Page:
LOCAL Houston | The City Guide December 2016 - Page 38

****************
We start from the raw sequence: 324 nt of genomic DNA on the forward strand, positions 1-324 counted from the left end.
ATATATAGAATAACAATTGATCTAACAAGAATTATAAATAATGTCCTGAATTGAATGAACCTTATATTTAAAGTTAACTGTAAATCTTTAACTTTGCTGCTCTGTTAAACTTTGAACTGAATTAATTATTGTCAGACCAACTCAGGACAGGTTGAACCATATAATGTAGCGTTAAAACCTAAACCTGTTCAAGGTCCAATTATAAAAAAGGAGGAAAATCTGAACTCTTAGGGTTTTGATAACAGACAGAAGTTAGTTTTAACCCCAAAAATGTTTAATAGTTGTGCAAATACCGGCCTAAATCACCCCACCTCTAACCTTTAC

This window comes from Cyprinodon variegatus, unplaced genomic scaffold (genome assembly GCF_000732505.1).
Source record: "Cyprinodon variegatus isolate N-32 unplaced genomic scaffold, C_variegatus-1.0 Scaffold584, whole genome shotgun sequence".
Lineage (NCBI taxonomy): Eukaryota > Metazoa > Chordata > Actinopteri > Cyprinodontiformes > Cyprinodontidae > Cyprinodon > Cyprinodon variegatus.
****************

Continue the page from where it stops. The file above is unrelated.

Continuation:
Heights Theater – photo by Ray Redding USHERING ERA River Oaks Theatre – photo courtesy Landmark Theatres GISH AT THE MOVIES in a new DeLuxe Theater – photo courtesy Fifth Ward Community Redevelopment Corporation I managed the 1939 River Oaks Theatre in the 1990s so I’ve always had a soft spot for historic theatres. When it was in danger of being torn down in 2007, I founded a now-defunct group called “Save Our Landmarks” that was instrumental in getting the theatre registered as a city landmark. It’s not a “protected landmark” – something that the owners must apply for – so its fate is still not sealed. But in the meantime, we get to enjoy it as Houston’s longestrunning movie theatre. According to historian DAVID WELLING (author of Cinema Houston), in the 1930s and 1940s, Houston had almost two dozen theatres that ranged from Egyptian temples to exotic Spanish gardens to majestic downtown palaces to art deco beauties. Unfortunately, most of those theatres are gone, save the River Oaks and a few others heading for decay. But there are two gems that have been recently rehabbed and, although they are no longer showing films, their newfound life pays homage to their illustrious history in the Houston film scene. Both theatres will soon be listed in the National Register of Historic Places, and both theatres have been re-opened just one year. The DeLuxe Theater (www.thedeluxetheater.com/) opened in 1941 as the first African-American movie house 38 L O C A L | december 16 in Houston and was one of the few theatres blacks could go to during segregation. It sits in the heart of Fifth Ward, a 150-year-old historic neighborhood that KATHY FLANAGAN PAYTON, the vibrant director of the Fifth Ward Community Redevelopment Corporation, calls “a community of choice.” The theatre sat vacant for 40 years as a shell, so when the City of Houston acquired it in 2009, the decision was made to restore it to its original art deco style as a stimulus to the neighborhood. The FWCRC rents the building for $1 a year from the City with the agreement that they will program it and Texas Southern University uses the building for theatre classes, shows and networking events. EDWIN CABANISS of Dallas told me his passions include historic preservation, the arts and neighborhoods so the 1929 Heights Theater (www.theheightstheater.com) was a perfect combination of all three. He was thrilled to be able to purchase it from SHARON and GUS KOPRIVA, who had already started the historic designation process. Like the DeLuxe Theatre, the Heights Theater stands as an anchor in the neighborhood not only for its connection to history but also as a gathering spot for the community with a robust schedule of musicians coming to play, including JOE ELY, SARA WATKINS and LOS TEXMANIACS. WANT TO SEE MORE ART FILMS? CHECK OUT THESE VENUES 14 Pews (www.14pews.org) Alamo Drafthouse (www.drafthouse.com) Asia Society (www.asiasociety.org/texas) Aurora Picture Show (www.aurorapictureshow.org) Blaffer Art Museum (www.blafferartmuseum.org) Café Brasil (www.cafe-brasil.net) Contemporary Arts Museum (www.camh.org) Discovery Green (www.discoverygreen.com) DiverseWorks (www.diverseworks.org) Holocaust Museum (www.hmh.org) Jewish Community Center (www.erjcchouston.org) Landmark River Oaks Theatre (www.landmarktheatres.com) Menil Collection (www.menil.org) Miller Outdoor Theatre (www.milleroutdoortheatre.com) Museum of Fine Arts, Houston (www.mfah.org/films) Orange Show (www.orangeshow.org) Rice Cinema (www.ricecinema.rice.edu) Sundance Cinemas (www.sundancecinemas.com) By Sarah Gish | www.gishcreative.com